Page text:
Stories

Chapter 1 – The Making of Alice

When Alice was little, she was usually rather on the merry side. She rarely cried, she considered her failures little more than plot twists and she was always looking for ways to prove herself. She needed to be the best at everything. Everything was a competition. She even made family dinners something of a race – always finishing her meal first like it was another victory in her already achievement filled day.

Her parents didn’t discourage her – her father saw this as something that would drive his daughter to do great things one day and her mother simply said ‘She’s so spirited!’.

Even though Alice couldn’t understand it at the time – and what she didn’t understand couldn’t possibly bother her or get her mood down – her drive to be better than everyone else, didn’t really sit with other children and their parents. They saw her as single minded to the point of recklessness and even dangerous. Perhaps they were just envious, or perhaps there was a darker side to Alice – a side that would do anything it takes to achieve her next goal.


 

Swoosh and CRACK. Alice’s sleeve had caught on the handle of her mug and she pulled it off the table when she moved. She jumped, knocking her chair over. More crashes and bangs. She couldn’t deal with all the noise anymore. Looking around her apartment, she saw shadows everywhere. What was hiding in the shadows? Were they back? Was she alone? Was she imagining it all?

Her eyes were red, face blotchy. She’d been crying again. Tired, so tired. All the time. Exhausted. Was today the day she could finally end it? She looked down at the broken pieces of the cup. They looked quite sharp. She tentatively picked one piece up. So many thoughts racing through her head. Memories of other nights like this. Of the shadows. Forever lurking, just beyond the rays of the solitary light blazing above the table.

It was unbearable. She gripped the shard and pulled decisively across her arm. She felt no pain. Nothing happened. Shadows whispered to her louder. They were angry. Alice slashed at her arm again and again, but to no avail. Not even a scratch appeared.

The shard fell from her slack fingers and she dropped to her knees. Tears were running down her face again. ‘Stop it,’ she sobbed. ‘Please, let me go. I’m sorry. I’m so sorry,’ she cried feebly. There wasn’t an ounce of strength left in her to go on. She wanted to go to sleep and stay there. Even her usual questions weren’t fighting for a place on her mind. Gone. Even the desperate ‘Why me?’ had left her.

Silent tears kept falling down her face, her breathing shallow. She was letting the fear take over – anything to escape the reality of her life.

After a while, Alice crawled to the dirty couch next to the table. It was one of the very few pieces of furniture in the room. She didn’t feel like she deserved any more. Even this was too much. Nevertheless, there was the tiniest part of her that longed to curl up on this rat eaten piece of junk with springs sticking out in odd angles that prodded her through her clothes whenever she didn’t feel herself enough to resist this luxury.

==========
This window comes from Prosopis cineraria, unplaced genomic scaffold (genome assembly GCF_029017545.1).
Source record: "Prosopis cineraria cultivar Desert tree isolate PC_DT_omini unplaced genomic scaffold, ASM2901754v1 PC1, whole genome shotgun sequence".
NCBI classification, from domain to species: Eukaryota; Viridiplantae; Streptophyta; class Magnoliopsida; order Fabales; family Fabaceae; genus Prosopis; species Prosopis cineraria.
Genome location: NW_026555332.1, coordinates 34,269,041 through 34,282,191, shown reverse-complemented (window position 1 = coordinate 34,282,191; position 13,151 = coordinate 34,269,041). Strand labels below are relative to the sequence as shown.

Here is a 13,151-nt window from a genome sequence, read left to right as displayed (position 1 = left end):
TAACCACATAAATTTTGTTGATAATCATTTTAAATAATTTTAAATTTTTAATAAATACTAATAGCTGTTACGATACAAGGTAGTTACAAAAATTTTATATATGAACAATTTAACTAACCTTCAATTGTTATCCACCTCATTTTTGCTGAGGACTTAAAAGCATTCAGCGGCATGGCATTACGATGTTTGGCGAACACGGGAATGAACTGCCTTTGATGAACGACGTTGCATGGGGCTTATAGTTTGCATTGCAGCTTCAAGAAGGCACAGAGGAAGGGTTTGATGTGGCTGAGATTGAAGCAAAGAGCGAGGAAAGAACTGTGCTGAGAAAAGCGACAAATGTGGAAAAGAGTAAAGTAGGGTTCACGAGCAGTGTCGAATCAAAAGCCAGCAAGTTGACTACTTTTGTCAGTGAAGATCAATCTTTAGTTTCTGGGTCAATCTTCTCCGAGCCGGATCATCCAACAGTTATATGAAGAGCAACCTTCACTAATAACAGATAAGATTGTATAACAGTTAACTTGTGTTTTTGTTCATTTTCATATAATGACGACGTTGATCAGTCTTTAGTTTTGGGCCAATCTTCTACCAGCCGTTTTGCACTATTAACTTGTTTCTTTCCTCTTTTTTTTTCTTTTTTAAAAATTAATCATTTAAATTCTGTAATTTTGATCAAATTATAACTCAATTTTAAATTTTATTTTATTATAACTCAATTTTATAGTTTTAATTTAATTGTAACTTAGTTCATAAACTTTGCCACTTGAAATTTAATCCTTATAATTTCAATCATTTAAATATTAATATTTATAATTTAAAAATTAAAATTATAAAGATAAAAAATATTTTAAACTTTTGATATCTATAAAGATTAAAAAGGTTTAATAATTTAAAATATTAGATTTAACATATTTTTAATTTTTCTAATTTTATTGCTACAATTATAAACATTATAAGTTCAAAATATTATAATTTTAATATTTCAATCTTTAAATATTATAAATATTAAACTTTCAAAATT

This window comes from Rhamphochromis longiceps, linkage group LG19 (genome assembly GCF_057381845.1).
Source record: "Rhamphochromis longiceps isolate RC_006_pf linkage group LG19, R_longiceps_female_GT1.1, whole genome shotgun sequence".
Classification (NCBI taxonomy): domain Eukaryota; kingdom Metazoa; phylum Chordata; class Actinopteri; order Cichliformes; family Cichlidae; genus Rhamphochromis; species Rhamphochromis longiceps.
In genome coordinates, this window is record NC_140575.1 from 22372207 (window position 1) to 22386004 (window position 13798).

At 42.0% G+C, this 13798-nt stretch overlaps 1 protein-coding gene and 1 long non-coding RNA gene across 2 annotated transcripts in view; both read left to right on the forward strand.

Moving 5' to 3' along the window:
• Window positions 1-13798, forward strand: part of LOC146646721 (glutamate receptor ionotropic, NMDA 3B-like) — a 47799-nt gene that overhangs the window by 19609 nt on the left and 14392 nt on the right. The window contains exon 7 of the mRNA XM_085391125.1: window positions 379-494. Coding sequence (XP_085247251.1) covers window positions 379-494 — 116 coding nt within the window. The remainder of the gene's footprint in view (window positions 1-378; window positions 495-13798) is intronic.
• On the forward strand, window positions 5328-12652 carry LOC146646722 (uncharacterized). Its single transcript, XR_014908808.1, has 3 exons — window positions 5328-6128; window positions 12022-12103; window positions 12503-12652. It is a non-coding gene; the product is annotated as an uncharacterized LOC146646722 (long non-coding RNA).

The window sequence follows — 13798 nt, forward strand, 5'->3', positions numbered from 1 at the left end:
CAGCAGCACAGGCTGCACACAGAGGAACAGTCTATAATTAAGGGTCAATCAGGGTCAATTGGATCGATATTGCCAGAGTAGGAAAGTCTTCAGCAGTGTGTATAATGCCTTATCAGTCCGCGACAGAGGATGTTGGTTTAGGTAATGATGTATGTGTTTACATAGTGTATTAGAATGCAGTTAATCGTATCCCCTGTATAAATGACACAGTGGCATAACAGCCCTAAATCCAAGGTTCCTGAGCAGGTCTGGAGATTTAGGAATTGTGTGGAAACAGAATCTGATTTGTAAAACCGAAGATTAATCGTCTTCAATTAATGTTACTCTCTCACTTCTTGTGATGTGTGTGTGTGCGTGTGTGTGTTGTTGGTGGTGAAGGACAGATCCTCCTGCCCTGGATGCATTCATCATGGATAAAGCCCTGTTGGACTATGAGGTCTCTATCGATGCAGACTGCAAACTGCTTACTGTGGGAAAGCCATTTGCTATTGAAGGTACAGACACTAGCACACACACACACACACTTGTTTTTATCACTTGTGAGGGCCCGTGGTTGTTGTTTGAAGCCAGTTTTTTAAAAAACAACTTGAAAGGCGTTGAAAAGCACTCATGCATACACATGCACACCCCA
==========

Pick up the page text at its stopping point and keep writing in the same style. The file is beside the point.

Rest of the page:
Not this time though. She just lay next to the couch on the bare floor, hiding in the shadow of it. She’d succumbed. Too weak to resist the whispers, she let the shadows in.

Gleefully they seeped in through her skin, feeding the fire that would refuse to go out. Like the first time all those years ago.

How could she possibly still remember? She’d been so young, so foolish. Just a child. And yet she remembered.


 

She remembered how she had always wanted to be first, be the best. She remembered how hard it had been to achieve. She remembered how one night, on the verge of falling asleep in her bed, she felt the shadows talk to her. They talked to her all night.

When Alice opened her eyes in the morning, she didn’t feel like her usual self. She felt tired and her maple leaf patterned sheets were crumpled like she’d been tossing and turning all night. When she looked around in her small bedroom, nothing was out of the ordinary. Her stuffed toys were still looking up at her from the floor by her night cabinet. Her school things were still on the white wooden desk under the window. Her wardrobe doors were still ajar with jumper sleeves and trouser legs sticking out.

Yet something felt different. It felt like someone had come with a huge brush and painted everything just a slightly different shade. Or moved every piece of furniture just slightly away from where they should have been. And the shadows that every item in her room cast, felt just a bit more menacing than they used to.

It felt strange, but she didn’t have time to pay much attention to it. She got dressed in her usual jeans, t-shirt and jumper and bolted out the door.

Had she paid more attention, would she have noticed how her shadow didn’t move quite with her, but always seeming to stay just a fraction ahead of her movements? Or if he’d delved deeper in her thoughts and feelings, could she have detected a tiny fire that had started in her, telling her that she should spare no means to get to the top and trample down anyone who dared get in her way?


 

It was morning. Alice lifted her head an inch off the floor but fell back down almost immediately. Tired. So tired. Exhausted of being terrified of her own shadow. Drained of constantly being alert to what terrible thing was going to happen next – what terrible thing she was going to do next.

Sleep. She just wanted to sleep.

But already she saw her shadow move.


 

So yeah, I felt like writing a bit. Don’t mind the ‘Chapter 1’, I have no idea where this is going next – if it’s going anywhere at all. But it felt right to start from the beginning. 

G.

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